All eyes were on defenseman Jacob Trouba in 2020-21 after scoring seven goals and picking up 20 assists in an altogether underwhelming first season in New York. Fans and the front office wanted to see him live up to his seven-year, $56 million contract that comes with an $8 million cap hit.
We all know what Trouba was supposed to be when the Rangers traded for him and signed him to his big contract. He was supposed to be the centerpiece and leader of a new blue line in New York — a top-pair, right-handed franchise stud. After all, he was coming off of a 50-point season in Winnipeg when the Rangers acquired him. Of course, that is not what he looked like last year.
The bottom line: the Rangers expected more out of Trouba this year. A lot more. Last year, he was overshadowed by both Tony DeAngelo and Adam Fox. If that happened again this year, his contract would be upgraded from highly concerning to an absolute disaster. I don’t think anyone expected him to wrestle back a spot on the top power play unit but Trouba needed to be better at evens and prove his worth on the penalty kill.
To get a better idea of what the Rangers thought they were getting into with Trouba heading into the 2019-20 season, I recommend reading Tom Urtz Jr’s initial thoughts on the big contract he signed after the Rangers acquired him from the Winnipeg Jets in exchange for Neal Pionk and the 20th overall pick (Ville Heinola) of the 2019 Draft.
Before we dive in, we need to address the time that Trouba missed with a broken thumb. He played 38 of the Rangers’ 56 games this year. That means he was out 18 games or nearly a third of the regular season. That’s a big chunk.
“It’s just next man up,” former Rangers head coach David Quinn told NHL.com’s Dan Rosen in February. “Unfortunately, we’re going to miss everything he brings from a physicality standpoint, from a compete standpoint, from what he brings to us from a leadership standpoint. He’ll be missed, but the good news is it’s not as serious as we originally thought and he’s going to be back sooner than later.”
Clearly, he brings a lot of intangibles to the table. Trouba is physical, he’s tough, he’s a leader, and a big presence on the team. The Rangers are definitely a better hockey club with him than without him.
The Rangers have 3 Defensemen ranked in the top 40 (>100 TOI, 232 players) for net expected goal per 60 impact in RAPM. Only COL has more at four and TOR also has three. NYR is also the only team with two in the top ten.— Rob Luker (@RLuker12) March 27, 2021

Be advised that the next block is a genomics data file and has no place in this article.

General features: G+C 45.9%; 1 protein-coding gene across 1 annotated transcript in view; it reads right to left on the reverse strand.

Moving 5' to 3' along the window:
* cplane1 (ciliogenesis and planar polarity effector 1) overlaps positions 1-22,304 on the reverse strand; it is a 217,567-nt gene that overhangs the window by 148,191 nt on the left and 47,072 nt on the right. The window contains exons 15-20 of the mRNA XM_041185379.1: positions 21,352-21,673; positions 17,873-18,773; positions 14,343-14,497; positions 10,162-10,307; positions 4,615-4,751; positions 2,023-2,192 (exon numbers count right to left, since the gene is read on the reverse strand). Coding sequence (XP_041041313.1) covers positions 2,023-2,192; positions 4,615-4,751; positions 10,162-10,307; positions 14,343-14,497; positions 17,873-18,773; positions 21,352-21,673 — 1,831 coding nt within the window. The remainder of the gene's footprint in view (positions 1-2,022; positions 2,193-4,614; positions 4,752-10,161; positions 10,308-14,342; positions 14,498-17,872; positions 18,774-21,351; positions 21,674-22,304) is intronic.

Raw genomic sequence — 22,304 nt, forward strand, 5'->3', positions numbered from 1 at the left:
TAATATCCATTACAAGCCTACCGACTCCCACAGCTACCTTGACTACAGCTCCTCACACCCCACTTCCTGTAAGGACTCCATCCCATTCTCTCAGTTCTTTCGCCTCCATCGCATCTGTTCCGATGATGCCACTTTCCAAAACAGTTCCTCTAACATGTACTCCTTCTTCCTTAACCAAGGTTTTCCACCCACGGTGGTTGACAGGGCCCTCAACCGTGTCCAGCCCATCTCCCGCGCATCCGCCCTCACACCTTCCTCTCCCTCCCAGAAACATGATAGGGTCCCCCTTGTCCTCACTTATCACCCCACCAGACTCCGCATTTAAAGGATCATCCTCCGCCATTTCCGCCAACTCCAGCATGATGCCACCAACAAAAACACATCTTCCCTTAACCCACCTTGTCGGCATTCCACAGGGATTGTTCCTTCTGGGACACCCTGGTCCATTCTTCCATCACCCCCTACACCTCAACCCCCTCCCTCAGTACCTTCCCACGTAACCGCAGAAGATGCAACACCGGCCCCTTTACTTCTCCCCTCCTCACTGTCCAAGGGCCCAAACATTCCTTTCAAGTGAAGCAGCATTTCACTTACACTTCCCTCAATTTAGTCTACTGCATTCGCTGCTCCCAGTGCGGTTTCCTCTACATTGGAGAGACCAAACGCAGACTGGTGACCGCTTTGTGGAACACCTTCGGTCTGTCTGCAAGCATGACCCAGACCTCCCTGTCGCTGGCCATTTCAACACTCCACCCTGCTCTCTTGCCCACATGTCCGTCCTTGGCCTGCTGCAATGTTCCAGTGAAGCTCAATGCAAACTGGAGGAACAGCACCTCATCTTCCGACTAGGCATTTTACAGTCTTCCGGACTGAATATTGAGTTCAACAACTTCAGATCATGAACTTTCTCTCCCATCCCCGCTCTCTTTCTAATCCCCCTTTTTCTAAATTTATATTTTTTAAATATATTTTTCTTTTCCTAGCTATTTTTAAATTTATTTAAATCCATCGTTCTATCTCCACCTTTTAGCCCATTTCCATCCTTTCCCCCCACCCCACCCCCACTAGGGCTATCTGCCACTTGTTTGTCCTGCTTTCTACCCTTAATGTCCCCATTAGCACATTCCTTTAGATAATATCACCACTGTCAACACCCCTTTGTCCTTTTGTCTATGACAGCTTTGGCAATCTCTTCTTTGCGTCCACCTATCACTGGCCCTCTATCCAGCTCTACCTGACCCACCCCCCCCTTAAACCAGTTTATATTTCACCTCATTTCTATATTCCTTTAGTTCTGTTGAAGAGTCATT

Ryan Lindgren: 4th
Adam Fox: 7th
Jacob Trouba: 35th pic.twitter.com/2Md62JJRAr
Trouba definitely improved on last year’s performance. He finished the season third in Rel xGF% (0.70) and third in Rel SCF% (0.13) among the defenders who were staples in the lineup. He was by no means stellar, but those are solid numbers even if he was overshadowed by the performance of Adam Fox and, to a lesser extent, Ryan Lindgren.
Skating on the second pair, Trouba’s most frequent partner this year was rookie K’Andre Miller. They were on the ice together for 534:19 of 5-on-5 hockey. Having that stability was likely a boon to both D-men. It certainly seemed to help Trouba get more comfortable in his role. He was second among Rangers’ defenders in average PP TOI/GP (1:33) but saw substantially less ice time on the advantage than Fox (3:38 TOI/GP).
All things considered, Trouba was more impactful on the PK, where he ranked third among Rangers’ defenders in average ice time (2:16). Brendan Smith was the only Rangers’ defenseman who saw substantial time on the PK with a lower xGA/60 (4.79) than Trouba (6.06). Fox and Lindgren were burdened with more ice time and responsibility, but Trouba was definitely a positive influence on the kill.
I think it's super easy to criticize Trouba's play, but he's had a major influence on the penalty kill this season as shown by this @HockeyViz heat map and they're going to miss him this next month. pic.twitter.com/0HGOsKHDHU— Shayna (@hayyyshayyy) February 17, 2021
As for the boxcar stats — Trouba scored two goals and had 10 assists. You’d love to see more production out of a defenseman with Trouba’s price tag but it’s important to note that 11 of his 12 points were scored at evens and that he was second among Rangers’ blueliners in primary assists (5). For those who are curious, Adam Fox had 19 in all situations.
Trouba also finished second on the team in hits (111) and blocked shots (84) even with all the time that he missed. He was a physical, punishing presence in the defensive zone and stood up for his teammates. Intangibles? Check.
Grade | Mike: B, Banter Staff: B
If I was grading Trouba against his contract or his $8 million contract his mark for this semester would be in the basement. But I’m not. I’m grading him based on his role with the team this year.
All things considered, Trouba was a steady, positive presence on a blue line that lost Tony DeAngelo early in the season. It’s a shame he got hurt because the time that he missed took away from what could have a bounceback year worth celebrating.
Data courtesy of Natural Stat Trick. Contract information courtesy of CapFriendly.com.